Skip to content

Local vaccination rate continues to lag, another Grady Countian has died

Another new death of a Grady County resident attributed to COVID-19 brings our total death toll to 50 in the last year, based on information from Georgia Public Health. The number of new cases in the last week involving local residents was two.
Archbold Medical Center is reporting good news again this week with no covid-positive patients in any of its health care facilities as of Tuesday, including Grady General and Archbold Memorial hospitals. Spokeswoman Shealy Register reports there were zero hospital admissions of covid-positive patients at all in the last week.
The vaccination rate in Grady County remains unchanged this week, according to information from the Georgia Department of Public Health. There are 31 percent of Grady countians, or 7,669 people, who have had at least one dose of the vaccine, and 28 percent, or 7,023 people, who are fully vaccinated here.
Grady County lags behind its neighboring counties in vaccination rate. Those having at least one dose, by county, are 38 percent in Thomas County; 34 percent in Decatur County; and 33 percent in Mitchell County compared to Grady’s 31 percent.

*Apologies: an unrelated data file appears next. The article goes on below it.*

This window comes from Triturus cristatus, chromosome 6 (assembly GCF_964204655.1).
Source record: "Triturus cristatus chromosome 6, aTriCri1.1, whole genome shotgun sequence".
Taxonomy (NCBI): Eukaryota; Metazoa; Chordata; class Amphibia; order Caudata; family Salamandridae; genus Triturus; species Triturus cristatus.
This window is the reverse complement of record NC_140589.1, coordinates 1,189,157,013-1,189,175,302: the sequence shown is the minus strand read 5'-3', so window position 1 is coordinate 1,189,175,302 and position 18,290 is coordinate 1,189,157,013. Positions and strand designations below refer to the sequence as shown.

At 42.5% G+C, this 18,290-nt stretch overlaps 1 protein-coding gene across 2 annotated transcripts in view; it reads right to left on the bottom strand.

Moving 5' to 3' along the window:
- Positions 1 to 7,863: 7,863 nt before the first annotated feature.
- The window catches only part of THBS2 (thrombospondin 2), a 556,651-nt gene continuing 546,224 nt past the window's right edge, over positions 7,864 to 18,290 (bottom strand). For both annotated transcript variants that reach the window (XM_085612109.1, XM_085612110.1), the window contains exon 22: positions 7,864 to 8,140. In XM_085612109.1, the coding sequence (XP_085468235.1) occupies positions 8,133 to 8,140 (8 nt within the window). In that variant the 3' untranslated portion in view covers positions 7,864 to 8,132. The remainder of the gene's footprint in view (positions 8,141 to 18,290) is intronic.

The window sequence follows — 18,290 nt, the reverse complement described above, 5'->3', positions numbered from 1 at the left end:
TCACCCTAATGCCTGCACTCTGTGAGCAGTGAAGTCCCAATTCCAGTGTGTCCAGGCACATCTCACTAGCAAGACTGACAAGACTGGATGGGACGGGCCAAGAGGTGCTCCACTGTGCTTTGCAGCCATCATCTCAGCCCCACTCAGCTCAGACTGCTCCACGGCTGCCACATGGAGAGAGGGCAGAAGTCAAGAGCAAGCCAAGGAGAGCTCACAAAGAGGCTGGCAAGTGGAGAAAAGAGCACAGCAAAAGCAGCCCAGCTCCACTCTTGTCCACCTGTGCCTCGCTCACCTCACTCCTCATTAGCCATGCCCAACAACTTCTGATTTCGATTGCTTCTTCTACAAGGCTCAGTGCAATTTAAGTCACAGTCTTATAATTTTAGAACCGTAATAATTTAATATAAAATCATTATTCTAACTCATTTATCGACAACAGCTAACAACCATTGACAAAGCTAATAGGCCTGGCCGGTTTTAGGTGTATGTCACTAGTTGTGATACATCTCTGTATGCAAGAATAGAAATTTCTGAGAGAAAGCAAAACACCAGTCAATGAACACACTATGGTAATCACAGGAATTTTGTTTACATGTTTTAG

Those considered fully vaccinated in neighboring counties are 34 percent in Thomas, and 31 percent in both Mitchell and Decatur counties, compared to Grady’s 28 percent.
Statewide, the percentage creeped up this week rising from 42 percent with one dose to 43 percent this week, and from 37 percent fully vaccinated last week to 38 percent this week.
All vaccinations are free to everyone.
Appointments can be made by calling either the Grady County Health Department at (229) 377-2992 or Archbold’s Corporate Care Center at (229) 584-SHOT or (229) 584-7468. Some local pharmacies and doctor’s offices are also offering the vaccine.
The state has decided to halt updating its online COVID-19 Daily Status Report and the COVID vaccine dashboard on weekends and holidays.
Updates will continue Monday through Friday at 3 p.m. for both data resources, though, according to Nancy Nydam, director of communications for the Georgia Department of Public Health.
Nydam reports public health officials will continue to collect all data including case and testing numbers, deaths and hospitalizations, as well as statewide vaccination information, and data will be closely monitored to quickly identify and mitigate clusters or outbreaks of COVID-19 infection.

Leave a Comment